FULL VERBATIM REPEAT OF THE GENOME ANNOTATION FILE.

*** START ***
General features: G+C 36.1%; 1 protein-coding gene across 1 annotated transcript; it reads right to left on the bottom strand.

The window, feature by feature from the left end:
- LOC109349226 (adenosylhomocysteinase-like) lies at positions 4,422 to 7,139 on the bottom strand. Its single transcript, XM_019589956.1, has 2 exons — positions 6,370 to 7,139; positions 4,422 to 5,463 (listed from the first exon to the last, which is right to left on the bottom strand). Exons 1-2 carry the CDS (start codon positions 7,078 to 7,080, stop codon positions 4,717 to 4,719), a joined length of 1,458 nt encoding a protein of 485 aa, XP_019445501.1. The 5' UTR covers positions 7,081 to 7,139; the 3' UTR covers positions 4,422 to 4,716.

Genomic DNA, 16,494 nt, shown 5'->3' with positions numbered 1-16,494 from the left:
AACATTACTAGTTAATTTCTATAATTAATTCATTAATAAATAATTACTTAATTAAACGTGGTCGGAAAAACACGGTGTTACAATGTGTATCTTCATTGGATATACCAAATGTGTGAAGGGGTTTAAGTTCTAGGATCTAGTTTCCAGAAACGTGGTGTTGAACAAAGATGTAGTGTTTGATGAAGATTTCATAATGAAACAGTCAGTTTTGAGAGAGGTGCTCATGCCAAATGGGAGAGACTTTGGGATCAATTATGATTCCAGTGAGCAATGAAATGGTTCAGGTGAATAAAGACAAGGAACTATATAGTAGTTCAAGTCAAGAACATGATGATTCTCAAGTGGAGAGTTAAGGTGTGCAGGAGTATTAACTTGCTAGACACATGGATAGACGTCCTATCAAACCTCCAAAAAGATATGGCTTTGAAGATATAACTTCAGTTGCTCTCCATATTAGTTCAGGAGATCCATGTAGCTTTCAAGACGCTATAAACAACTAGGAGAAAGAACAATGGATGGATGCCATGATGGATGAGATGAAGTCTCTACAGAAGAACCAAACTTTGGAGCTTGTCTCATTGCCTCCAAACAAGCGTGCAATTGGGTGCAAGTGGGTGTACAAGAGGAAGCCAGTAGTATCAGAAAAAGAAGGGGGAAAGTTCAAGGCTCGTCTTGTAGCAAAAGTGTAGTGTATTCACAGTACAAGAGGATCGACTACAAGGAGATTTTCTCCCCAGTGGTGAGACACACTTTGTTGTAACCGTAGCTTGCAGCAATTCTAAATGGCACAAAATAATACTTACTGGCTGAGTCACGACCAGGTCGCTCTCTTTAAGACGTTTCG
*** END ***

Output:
General features: G+C 36.1%; 1 protein-coding gene across 1 annotated transcript; it reads right to left on the bottom strand.

The window, feature by feature from the left end:
- LOC109349226 (adenosylhomocysteinase-like) lies at positions 4,422 to 7,139 on the bottom strand. Its single transcript, XM_019589956.1, has 2 exons — positions 6,370 to 7,139; positions 4,422 to 5,463 (listed from the first exon to the last, which is right to left on the bottom strand). Exons 1-2 carry the CDS (start codon positions 7,078 to 7,080, stop codon positions 4,717 to 4,719), a joined length of 1,458 nt encoding a protein of 485 aa, XP_019445501.1. The 5' UTR covers positions 7,081 to 7,139; the 3' UTR covers positions 4,422 to 4,716.

Genomic DNA, 16,494 nt, shown 5'->3' with positions numbered 1-16,494 from the left:
AACATTACTAGTTAATTTCTATAATTAATTCATTAATAAATAATTACTTAATTAAACGTGGTCGGAAAAACACGGTGTTACAATGTGTATCTTCATTGGATATACCAAATGTGTGAAGGGGTTTAAGTTCTAGGATCTAGTTTCCAGAAACGTGGTGTTGAACAAAGATGTAGTGTTTGATGAAGATTTCATAATGAAACAGTCAGTTTTGAGAGAGGTGCTCATGCCAAATGGGAGAGACTTTGGGATCAATTATGATTCCAGTGAGCAATGAAATGGTTCAGGTGAATAAAGACAAGGAACTATATAGTAGTTCAAGTCAAGAACATGATGATTCTCAAGTGGAGAGTTAAGGTGTGCAGGAGTATTAACTTGCTAGACACATGGATAGACGTCCTATCAAACCTCCAAAAAGATATGGCTTTGAAGATATAACTTCAGTTGCTCTCCATATTAGTTCAGGAGATCCATGTAGCTTTCAAGACGCTATAAACAACTAGGAGAAAGAACAATGGATGGATGCCATGATGGATGAGATGAAGTCTCTACAGAAGAACCAAACTTTGGAGCTTGTCTCATTGCCTCCAAACAAGCGTGCAATTGGGTGCAAGTGGGTGTACAAGAGGAAGCCAGTAGTATCAGAAAAAGAAGGGGGAAAGTTCAAGGCTCGTCTTGTAGCAAAAGTGTAGTGTATTCACAGTACAAGAGGATCGACTACAAGGAGATTTTCTCCCCAGTGGTGAGACACACTTTGTTGTAACCGTAGCTTGCAGCAATTCTAAATGGCACAAAATAATACTTACTGGCTGAGTCACGACCAGGTCGCTCTCTTTAAGACGTTTCG